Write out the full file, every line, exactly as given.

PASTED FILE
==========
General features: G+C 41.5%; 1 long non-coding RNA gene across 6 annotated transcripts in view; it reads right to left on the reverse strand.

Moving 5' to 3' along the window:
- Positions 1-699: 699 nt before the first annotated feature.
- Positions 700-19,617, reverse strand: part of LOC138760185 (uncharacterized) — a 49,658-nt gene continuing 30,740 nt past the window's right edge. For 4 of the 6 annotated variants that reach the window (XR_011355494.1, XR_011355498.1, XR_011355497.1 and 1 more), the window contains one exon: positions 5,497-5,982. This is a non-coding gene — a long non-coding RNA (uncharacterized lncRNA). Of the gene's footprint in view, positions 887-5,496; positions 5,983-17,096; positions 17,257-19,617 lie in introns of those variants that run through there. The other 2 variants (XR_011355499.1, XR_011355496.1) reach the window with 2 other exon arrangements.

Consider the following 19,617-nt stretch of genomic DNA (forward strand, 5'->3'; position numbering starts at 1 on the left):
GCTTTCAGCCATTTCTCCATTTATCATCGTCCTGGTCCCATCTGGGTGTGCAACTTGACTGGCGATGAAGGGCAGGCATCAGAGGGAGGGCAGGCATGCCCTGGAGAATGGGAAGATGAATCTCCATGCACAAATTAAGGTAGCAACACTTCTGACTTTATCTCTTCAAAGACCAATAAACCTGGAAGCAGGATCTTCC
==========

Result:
General features: G+C 41.5%; 1 long non-coding RNA gene across 6 annotated transcripts in view; it reads right to left on the reverse strand.

Moving 5' to 3' along the window:
- Positions 1-699: 699 nt before the first annotated feature.
- Positions 700-19,617, reverse strand: part of LOC138760185 (uncharacterized) — a 49,658-nt gene continuing 30,740 nt past the window's right edge. For 4 of the 6 annotated variants that reach the window (XR_011355494.1, XR_011355498.1, XR_011355497.1 and 1 more), the window contains one exon: positions 5,497-5,982. This is a non-coding gene — a long non-coding RNA (uncharacterized lncRNA). Of the gene's footprint in view, positions 887-5,496; positions 5,983-17,096; positions 17,257-19,617 lie in introns of those variants that run through there. The other 2 variants (XR_011355499.1, XR_011355496.1) reach the window with 2 other exon arrangements.

Consider the following 19,617-nt stretch of genomic DNA (forward strand, 5'->3'; position numbering starts at 1 on the left):
GCTTTCAGCCATTTCTCCATTTATCATCGTCCTGGTCCCATCTGGGTGTGCAACTTGACTGGCGATGAAGGGCAGGCATCAGAGGGAGGGCAGGCATGCCCTGGAGAATGGGAAGATGAATCTCCATGCACAAATTAAGGTAGCAACACTTCTGACTTTATCTCTTCAAAGACCAATAAACCTGGAAGCAGGATCTTCC